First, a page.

Just this last December, UE workers at the Republic Doors and Windows factory in Chicago stood up and made history. The owners of the factory had been secretly moving operations out of state where they could employ cheaper, non-union workers. The factory’s 260 workers were given three days’ notice that it was closing. And the company’s primary lender, Bank of America, had just gotten $25 billion in bail-out money but refused to lend any longer, thus denying the workers what they were legally owed. Not only would they be out of a job right before Christmas, but they would not get the vacation pay they had earned, and would not receive the severance they were due.

So the workers stood together and sat down, in the first factory occupation in the US since the 1930s. They demanded their vacation pay and their severance, and that the bank fork over the money they owed. “You got bailed out, we got sold out” was the cry of the strikers as they took on a behemoth, and it resonated far and wide. Support poured in from all over the world. It electrified labor and inspired millions. Even the mainstream press could not ignore it, and politicians lined up for their photo-ops and speeches of support. After only six days, they won their demands.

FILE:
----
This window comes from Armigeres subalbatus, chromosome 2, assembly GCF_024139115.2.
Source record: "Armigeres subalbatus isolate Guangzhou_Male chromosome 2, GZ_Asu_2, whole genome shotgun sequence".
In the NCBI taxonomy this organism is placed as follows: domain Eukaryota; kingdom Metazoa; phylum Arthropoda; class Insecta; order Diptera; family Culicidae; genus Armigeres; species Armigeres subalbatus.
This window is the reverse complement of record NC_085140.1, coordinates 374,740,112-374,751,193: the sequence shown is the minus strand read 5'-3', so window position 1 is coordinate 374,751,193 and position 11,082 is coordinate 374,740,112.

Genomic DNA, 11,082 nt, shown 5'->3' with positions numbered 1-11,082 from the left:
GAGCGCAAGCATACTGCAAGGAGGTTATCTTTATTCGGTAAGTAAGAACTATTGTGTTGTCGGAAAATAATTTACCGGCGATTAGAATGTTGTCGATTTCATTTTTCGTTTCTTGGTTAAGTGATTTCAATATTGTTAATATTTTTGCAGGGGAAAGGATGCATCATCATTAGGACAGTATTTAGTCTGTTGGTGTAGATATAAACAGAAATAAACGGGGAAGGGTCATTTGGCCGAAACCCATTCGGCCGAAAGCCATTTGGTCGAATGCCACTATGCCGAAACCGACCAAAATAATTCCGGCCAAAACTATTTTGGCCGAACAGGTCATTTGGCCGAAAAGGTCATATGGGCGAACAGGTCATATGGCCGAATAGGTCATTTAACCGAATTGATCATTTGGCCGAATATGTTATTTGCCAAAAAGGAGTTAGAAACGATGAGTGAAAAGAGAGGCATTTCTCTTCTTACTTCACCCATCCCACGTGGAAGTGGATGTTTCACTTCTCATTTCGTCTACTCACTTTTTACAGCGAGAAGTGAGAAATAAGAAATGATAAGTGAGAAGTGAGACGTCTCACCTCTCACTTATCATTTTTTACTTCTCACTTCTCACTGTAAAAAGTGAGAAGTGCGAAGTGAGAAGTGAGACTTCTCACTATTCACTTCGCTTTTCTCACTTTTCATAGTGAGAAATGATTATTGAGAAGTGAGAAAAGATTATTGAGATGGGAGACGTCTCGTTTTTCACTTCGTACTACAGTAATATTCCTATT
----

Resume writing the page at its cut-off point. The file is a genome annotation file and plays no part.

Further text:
Many workers are in a much stronger position to win than many of us think. We know that without us the economy would not function. Goods would be moved, students would not be educated, food would not be served. And we’ve seen how when folks in other industries got together and flexed their collective muscles, even in times of cutbacks and job scarcity, they’ve gotten results. Even our bosses, who compete with each other, are organized. They’ve organized throughout the industry–even internationally–to protect their interests. Why haven’t we?

If we don’t do something now, it may soon be too late. Stand up for yourself and your fellow workers everywhere. Now is the time to organize more than ever. And now is the time that we need a democratic and fighting union movement. Isn’t it time you joined the One Big Union?


(1), (2), and (3):
(4) Subterranean Fire by Sharon Smith. Haymarket Books 2006.
(5) IWW website: